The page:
When It Seems Like Progress Stops
“When we make progress quickly, it feeds our emotions. Then, when there’s a period of waiting or we hit a plateau, we find out how committed we really are and whether we’re going to see things through to the finish or quit.” Joyce Meyer
Plateaus in Recovery and Life
For many people in recovery, there is a plateau at about nine months. Sometimes it’s emotional and feelings begin to level out. Without these chaotic feelings, people sometimes misinterpret this as boredom. For others, they start judging whether they are getting enough rewards for their inner work. While they are glad that the emotions have finally stabilized and they have better jobs and relationships, they don’t understand why it feels like something is missing some days.
They are going to meetings, discovering things about themselves, making changes, and yet, they become increasingly impatient for more. They forget to be appreciative that their family is a little more trusting; that they are making new friends and have social outlets that do not revolve around their use.
One of the reasons that chips, medallions, and other markers are given to recognize people’s time in recovery is that this recognition is important. They are reminders that give an incentive and can confirm hard work. But our recovery is more than just a medallion or chip, but for some people, the chips, improved relationships, and better opportunities aren’t enough and they hit a plateau and go back out.
Plateau phases often separate those who have gotten clean to avoid consequences and those who are authentically embracing recovery. For those who got into recovery to placate others or an authority, at about nine months, many of the early restrictions are not hanging over their head. They are getting along with their family, the boss has moved on to other problems, and even their Probation Officer is being nicer. Unfortunately, progress in relationships is only one indicator that things are going well in recovery.
Plateaus Give Us Time to Reflect
So which are you at this point? Is it a time to recommit to lifelong recovery and accept that there will be ups and downs, frantic and stable periods, or that some days, life, not just recovery, is tedious. Sometimes questions help us reflect on our circumstances. One way to think about where you are in your recovery is to answer some simple questions:
- How chaotic was your life before you got into recovery?
- Are you taking advantage of all the opportunities to grow in your recovery?
- Do you need to rate or re-evaluate your goals and sub-goals for recovery?
- Do you need to give yourself credit for the progress so far?
- Are you discussing your feelings with trusted people?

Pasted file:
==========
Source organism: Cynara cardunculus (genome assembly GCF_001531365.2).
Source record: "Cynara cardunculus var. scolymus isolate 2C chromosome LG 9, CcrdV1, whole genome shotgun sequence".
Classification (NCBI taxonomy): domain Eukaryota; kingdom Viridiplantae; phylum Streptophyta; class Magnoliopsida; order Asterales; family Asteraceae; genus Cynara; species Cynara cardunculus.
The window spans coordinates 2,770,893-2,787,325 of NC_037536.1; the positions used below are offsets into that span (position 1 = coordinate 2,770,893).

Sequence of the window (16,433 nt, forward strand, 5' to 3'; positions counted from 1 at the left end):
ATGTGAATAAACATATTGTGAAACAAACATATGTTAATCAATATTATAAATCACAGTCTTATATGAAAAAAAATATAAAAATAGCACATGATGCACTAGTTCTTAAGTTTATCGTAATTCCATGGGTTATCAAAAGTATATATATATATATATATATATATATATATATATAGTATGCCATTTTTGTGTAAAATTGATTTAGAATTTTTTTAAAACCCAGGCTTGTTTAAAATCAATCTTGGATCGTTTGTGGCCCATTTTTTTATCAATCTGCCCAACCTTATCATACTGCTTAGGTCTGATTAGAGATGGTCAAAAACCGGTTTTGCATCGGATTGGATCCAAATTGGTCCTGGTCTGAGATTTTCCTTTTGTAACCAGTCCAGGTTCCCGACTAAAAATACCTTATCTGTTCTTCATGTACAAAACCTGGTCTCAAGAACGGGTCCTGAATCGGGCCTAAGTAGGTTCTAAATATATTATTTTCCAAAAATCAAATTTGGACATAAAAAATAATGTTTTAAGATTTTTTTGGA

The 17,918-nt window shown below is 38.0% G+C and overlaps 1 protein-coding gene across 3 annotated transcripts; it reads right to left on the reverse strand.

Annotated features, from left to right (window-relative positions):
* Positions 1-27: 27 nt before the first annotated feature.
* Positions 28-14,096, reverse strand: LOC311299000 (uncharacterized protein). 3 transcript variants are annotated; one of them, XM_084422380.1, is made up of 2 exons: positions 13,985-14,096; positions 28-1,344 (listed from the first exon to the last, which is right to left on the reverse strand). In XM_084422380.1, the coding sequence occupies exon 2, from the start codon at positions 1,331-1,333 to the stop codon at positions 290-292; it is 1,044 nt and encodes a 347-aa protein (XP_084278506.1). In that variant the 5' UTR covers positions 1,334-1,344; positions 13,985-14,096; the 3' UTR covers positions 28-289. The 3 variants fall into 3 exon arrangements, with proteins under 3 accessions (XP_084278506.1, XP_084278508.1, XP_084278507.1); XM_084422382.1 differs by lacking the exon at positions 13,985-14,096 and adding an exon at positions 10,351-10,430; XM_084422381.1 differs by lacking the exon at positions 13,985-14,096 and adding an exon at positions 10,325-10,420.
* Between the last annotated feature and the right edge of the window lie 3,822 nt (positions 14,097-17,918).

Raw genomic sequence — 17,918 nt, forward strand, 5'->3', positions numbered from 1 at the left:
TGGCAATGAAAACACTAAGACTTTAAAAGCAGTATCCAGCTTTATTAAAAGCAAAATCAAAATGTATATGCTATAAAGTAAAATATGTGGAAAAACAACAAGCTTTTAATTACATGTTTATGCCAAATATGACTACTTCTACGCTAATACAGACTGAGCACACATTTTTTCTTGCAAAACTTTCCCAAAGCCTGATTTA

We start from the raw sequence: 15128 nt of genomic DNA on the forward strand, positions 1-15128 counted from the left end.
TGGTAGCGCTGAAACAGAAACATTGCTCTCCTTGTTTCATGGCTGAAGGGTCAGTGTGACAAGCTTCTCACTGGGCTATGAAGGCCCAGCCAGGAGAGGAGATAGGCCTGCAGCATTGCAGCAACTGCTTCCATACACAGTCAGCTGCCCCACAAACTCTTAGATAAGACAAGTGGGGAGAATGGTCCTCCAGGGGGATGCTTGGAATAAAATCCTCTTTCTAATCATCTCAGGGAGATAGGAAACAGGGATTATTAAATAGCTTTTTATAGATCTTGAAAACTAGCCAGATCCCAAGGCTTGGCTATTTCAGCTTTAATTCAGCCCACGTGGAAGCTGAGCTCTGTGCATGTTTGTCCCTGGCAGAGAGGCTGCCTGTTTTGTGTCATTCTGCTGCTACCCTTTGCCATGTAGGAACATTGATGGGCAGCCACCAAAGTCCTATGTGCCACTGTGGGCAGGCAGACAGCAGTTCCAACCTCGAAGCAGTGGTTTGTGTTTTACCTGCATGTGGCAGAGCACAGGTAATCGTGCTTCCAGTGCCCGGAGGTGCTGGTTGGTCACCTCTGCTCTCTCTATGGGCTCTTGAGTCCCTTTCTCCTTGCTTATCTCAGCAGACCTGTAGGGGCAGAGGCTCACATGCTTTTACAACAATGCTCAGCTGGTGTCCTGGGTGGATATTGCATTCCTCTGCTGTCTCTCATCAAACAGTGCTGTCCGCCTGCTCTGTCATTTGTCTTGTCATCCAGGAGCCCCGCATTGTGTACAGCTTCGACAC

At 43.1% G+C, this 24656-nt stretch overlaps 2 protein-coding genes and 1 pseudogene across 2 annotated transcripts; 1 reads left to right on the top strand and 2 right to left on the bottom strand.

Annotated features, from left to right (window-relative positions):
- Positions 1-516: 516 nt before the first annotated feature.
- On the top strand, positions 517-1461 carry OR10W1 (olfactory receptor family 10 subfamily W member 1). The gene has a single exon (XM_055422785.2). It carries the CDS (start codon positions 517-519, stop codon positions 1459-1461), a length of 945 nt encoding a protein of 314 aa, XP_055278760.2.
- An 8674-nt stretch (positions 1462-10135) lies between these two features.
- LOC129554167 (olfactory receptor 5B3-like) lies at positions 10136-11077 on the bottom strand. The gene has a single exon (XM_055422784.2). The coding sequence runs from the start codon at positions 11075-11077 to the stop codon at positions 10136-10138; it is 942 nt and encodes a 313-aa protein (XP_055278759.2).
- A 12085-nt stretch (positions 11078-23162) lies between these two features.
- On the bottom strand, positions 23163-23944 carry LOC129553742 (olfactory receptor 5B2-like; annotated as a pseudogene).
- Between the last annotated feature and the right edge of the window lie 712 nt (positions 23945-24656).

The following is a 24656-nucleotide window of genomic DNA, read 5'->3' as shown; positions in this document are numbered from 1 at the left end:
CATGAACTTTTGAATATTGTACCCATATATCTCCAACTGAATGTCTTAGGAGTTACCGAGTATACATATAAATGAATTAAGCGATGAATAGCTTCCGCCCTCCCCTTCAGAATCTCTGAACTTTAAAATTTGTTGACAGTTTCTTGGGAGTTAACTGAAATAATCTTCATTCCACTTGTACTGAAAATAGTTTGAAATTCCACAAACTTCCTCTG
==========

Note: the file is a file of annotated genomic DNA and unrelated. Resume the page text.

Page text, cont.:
- Does your attitude reflect your gratitude?
- Are you on slippery ground with some of your thinking?
- Do you need to discuss these feelings of a void or too full feelings with someone?
Plateaus: Not Just in Recovery
These plateaus are going to happen for everyone, not just in recovery, but in many occupations. For instance, the person who won’t have a vacation for another year and they feel bored and trapped in their job, or someone who cannot get a promotion in their present position and cannot receive training for another year. These people will have to do the same thing every day for another year.
Alternatively, many students wonder why all this emphasis on the history of any country when they are a math major and could be finished in two years instead of four, but the school requires them to study certain things before they can move into their major’s classes.
We sometimes do not understand, nor value what we are learning in the day-to-day, routine experiences until we have done something foolish and sacrificed them.
We are not running a race with a distinct finish line where we are in recovery, nor are we running in circles completing nothing. It’s more of a cross-country course – hills, straight-a-ways, and unexpected bumps in the road, or an uphill climb to carry out our next recovery goal.
Stop and Enjoy the Calm Moments of the Plateau
These lulls in our recovery also allow us time to prepare for the bumps in the road or an uphill climb to carry out our next recovery goal. Reflection during plateaus let us see where we’ve been. We have lessons to learn that are unique, special, and distinct for all of us. We need to understand these lessons in order to move forward.
Plateaus: Time to Plan
A plateau also provides us with time to rejuvenate and be ready for the next hurdle or obstacle. Sometimes people trap themselves into judging their recovery progress by what others are accomplishing and doing this can set up jealousies, resentments, or feelings of inadequacy. “Sometimes quickly, sometimes slowly” is part of many readings at recovery support meetings and it is true.
How long it takes you to repair the damages to your life from your use will differ from others. However, comparing yourself will only net you dissatisfaction in your own progress or give you an overly inflated sense of importance.
Plateaus: Time to Peacefully Reflect
However, it may just be a time to reflect, be peaceful, and express appreciation for the journey.
Reflection gives us an opportunity to see how far we have come in our recovery. However, it is not the end, but merely one more stepping-stone to greater rewards in our recovery.
These plateaus give us the time, not just to reflect but to energize us to move forward with our lives and our recovery. Each step forward gives us extra opportunities to find a wider range of behaviors that will give us with better outcomes.
We do not linger long at the plateau; yet seek to enjoy it and move on.
Writing, and recovery heals the heart.
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